Whether one believes signing this agreement is Taiwan’s only means of survival -- as it has been touted by Ma’s team -- the general public does not necessarily oppose significant trade flows between Taiwan and China. In fact, many believe Taiwan’s economic future depends on trade, including through the regional Trans-Pacific Partnership (TPP) and bilateral free trade agreements. While trade with China is a different matter as it concerns Taiwan’s economic security, Ma’s inability to consult and communicate is turning Taiwanese citizens against him. This is worrisome to those who hope to see Taiwan adopt a more open relationship with China, be it political or economic.

Given the protests, it is unlikely that the trade agreement would be passed by the Legislative Yuan without serious compromise on Ma’s side. But this incident is causing societal upheaval while further delaying constructive and meaningful trade policies that the country so desperately needs.

It is time for President Ma to deploy a better communications strategy. The press conference on March 23 did not give people the impression that he wanted to "communicate." He appeared defensive of his policy -- legitimately so -- but the root cause of the protest is that Ma has not communicated why he thinks this policy is so important and how he is going to mitigate the risks of the trade agreement with China. Governing in a democracy is about effective communication of ideas and policies. It is not too late for crisis management; below is some advice for President Ma’s communications team to get through this current crisis:

First, Ma needs to acknowledge that he has not effectively communicated the positives of the trade agreement with China.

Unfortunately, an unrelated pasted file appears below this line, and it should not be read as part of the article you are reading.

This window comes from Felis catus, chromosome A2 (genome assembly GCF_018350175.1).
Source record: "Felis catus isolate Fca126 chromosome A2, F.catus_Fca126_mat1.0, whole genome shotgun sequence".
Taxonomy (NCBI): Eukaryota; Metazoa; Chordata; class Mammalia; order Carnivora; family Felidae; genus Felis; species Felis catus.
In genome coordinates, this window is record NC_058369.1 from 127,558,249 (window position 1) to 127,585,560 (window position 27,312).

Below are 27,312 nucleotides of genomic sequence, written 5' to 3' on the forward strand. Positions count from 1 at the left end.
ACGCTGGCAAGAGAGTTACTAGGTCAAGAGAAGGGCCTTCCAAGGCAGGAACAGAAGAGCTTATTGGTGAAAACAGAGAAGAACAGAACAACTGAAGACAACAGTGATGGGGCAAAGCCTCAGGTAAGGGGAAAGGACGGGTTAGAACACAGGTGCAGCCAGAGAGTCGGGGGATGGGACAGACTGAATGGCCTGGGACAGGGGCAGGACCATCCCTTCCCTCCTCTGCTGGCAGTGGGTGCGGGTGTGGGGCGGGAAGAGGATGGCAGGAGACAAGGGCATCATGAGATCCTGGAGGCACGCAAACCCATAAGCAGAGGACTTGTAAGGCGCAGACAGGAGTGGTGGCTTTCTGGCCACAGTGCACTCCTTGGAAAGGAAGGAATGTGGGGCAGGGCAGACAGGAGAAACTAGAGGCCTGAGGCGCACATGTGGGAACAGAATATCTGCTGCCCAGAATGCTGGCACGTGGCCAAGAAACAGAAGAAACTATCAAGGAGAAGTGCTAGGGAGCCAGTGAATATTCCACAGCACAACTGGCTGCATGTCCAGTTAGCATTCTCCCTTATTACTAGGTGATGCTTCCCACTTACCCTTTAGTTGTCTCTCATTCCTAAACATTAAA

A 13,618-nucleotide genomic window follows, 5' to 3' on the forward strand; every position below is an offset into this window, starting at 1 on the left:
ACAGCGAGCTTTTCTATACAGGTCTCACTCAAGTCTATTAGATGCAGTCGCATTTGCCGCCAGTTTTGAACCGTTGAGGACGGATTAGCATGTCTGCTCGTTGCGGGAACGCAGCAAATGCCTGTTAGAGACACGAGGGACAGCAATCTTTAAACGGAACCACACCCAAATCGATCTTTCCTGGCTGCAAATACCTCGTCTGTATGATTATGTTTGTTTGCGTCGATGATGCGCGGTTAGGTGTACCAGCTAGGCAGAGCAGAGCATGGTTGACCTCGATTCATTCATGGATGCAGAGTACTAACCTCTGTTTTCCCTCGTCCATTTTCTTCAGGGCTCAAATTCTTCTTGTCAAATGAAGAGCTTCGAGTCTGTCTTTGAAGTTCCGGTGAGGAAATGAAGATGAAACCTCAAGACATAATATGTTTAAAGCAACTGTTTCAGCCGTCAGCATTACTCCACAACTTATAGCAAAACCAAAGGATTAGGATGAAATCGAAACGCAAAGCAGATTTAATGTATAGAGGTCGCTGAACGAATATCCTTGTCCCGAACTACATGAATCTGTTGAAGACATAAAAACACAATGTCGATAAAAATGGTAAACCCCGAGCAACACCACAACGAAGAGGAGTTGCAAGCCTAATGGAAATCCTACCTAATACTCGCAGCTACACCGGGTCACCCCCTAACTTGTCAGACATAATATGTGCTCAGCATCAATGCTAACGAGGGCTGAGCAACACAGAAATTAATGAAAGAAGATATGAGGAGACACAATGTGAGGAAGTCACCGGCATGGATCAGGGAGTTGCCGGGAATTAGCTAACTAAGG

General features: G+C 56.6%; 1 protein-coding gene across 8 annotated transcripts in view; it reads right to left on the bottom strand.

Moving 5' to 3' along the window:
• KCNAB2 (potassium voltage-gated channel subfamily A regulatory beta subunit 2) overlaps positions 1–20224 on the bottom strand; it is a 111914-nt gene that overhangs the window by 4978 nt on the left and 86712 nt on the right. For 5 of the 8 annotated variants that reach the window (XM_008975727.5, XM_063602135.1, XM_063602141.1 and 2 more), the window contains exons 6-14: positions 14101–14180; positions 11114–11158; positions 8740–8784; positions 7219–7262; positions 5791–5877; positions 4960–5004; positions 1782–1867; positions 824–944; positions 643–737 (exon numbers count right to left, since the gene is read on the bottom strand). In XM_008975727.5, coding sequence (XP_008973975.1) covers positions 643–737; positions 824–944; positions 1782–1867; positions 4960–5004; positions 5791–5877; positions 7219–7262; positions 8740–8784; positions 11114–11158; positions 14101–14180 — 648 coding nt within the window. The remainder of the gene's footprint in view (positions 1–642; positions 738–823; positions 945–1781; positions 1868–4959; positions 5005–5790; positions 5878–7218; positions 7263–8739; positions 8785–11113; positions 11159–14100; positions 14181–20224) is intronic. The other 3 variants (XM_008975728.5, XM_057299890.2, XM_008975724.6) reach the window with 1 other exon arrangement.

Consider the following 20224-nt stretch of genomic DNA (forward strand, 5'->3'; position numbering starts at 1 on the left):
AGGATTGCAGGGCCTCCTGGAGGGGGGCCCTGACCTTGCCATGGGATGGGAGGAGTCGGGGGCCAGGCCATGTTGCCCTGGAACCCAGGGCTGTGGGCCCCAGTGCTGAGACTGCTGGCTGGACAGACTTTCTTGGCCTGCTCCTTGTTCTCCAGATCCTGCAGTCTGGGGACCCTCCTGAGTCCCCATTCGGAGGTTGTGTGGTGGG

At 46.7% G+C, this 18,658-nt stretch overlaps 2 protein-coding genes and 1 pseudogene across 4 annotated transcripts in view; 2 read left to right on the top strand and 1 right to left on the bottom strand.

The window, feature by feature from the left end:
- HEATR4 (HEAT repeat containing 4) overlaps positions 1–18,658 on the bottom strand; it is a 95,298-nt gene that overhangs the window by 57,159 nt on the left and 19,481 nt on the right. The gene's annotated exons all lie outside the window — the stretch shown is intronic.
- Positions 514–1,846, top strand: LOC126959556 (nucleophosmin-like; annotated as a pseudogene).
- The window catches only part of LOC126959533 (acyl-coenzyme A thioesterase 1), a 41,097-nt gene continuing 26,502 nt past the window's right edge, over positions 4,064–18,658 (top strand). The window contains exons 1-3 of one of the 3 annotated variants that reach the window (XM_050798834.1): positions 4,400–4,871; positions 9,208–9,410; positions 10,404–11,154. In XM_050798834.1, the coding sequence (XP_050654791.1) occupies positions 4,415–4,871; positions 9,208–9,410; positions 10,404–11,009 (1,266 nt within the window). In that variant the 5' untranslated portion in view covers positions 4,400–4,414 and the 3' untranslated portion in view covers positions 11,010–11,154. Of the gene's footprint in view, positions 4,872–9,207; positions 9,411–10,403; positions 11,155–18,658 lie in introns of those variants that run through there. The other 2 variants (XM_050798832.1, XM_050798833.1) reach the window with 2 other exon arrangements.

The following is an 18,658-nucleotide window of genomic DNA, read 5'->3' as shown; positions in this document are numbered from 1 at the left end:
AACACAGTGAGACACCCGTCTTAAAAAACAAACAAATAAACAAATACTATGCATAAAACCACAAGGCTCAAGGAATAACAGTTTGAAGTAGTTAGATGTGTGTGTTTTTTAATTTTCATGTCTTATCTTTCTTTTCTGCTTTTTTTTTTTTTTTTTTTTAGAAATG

Second, he must reach out to KMT party legislators, to opposition Democratic Progressive Party (DPP) legislators, and most importantly, to the majority leader Wang Jin-ping. Though the two leaders rarely agree, Ma needs Wang’s support.

Third, the president should dispatch his top national security advisors to the diplomatic community in Taipei. Most of these diplomats are most likely in support of a better trade agreement between Taiwan and China.

Fourth, Ma needs to talk to the media and the people. Simply holding a press conference is insufficient. One-way communication will not satisfy the Taiwanese people because it does not show that President Ma is listening to people’s concerns. He must explain the pros and cons of the proposed agreement in an open and honest manner. If he truly believes this agreement is essential to Taiwan’s future, he should be confident in its merits and explain it well.

President Ma needs to start to communicate. His refusal to engage with the rest of the society is not only hurting his presidency, but it is also affecting Taiwan’s future.

The views expressed are those of the author only and do not necessarily reflect the policies, positions, or views of the U.S. government, the U.S. Department of State, Asia Society, or the Project 2049 Institute.